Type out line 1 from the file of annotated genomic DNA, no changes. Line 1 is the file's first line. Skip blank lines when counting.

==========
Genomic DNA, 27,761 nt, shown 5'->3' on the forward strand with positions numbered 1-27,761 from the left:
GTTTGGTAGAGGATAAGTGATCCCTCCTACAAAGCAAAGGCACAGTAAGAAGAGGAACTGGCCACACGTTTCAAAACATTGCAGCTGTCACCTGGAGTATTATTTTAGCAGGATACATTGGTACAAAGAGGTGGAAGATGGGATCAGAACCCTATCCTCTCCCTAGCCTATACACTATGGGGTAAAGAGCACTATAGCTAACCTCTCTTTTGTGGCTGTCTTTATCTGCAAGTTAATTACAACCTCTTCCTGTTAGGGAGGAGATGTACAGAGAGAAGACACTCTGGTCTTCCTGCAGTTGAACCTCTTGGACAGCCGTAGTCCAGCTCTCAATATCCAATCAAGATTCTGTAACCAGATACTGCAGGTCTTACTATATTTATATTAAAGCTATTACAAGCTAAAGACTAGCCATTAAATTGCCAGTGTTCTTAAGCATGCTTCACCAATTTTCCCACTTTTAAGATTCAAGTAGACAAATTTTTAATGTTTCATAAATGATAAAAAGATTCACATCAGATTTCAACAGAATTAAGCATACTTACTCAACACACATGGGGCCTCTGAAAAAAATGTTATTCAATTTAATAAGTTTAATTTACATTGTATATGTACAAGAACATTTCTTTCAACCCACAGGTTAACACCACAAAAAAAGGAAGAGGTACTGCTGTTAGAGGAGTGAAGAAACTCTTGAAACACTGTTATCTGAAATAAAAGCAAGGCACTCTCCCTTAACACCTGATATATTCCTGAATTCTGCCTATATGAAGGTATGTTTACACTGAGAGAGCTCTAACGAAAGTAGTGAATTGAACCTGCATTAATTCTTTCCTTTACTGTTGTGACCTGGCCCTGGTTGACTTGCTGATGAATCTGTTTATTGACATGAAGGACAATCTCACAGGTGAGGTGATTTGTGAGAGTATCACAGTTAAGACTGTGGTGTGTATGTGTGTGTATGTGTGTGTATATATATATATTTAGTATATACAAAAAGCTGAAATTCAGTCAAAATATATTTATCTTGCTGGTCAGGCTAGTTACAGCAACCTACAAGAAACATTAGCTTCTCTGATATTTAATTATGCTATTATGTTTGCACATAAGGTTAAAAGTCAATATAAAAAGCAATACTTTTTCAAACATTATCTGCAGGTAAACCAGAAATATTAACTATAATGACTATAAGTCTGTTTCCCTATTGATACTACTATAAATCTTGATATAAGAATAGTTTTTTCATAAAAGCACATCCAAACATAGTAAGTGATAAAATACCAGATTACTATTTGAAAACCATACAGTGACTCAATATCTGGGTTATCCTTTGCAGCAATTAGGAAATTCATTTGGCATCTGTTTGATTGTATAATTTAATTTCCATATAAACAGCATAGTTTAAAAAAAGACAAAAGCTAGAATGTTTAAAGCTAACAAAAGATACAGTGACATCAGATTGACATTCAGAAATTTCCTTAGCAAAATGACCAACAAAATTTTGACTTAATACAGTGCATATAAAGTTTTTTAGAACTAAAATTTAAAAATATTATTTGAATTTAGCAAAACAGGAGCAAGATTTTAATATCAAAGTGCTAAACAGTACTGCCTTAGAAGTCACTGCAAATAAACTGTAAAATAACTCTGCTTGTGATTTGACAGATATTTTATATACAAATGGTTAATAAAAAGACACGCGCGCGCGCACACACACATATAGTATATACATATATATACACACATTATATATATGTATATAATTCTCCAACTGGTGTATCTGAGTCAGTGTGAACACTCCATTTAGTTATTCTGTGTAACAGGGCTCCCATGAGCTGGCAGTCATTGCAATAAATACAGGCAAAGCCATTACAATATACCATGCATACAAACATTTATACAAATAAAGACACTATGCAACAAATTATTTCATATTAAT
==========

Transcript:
Genomic DNA, 27,761 nt, shown 5'->3' on the forward strand with positions numbered 1-27,761 from the left: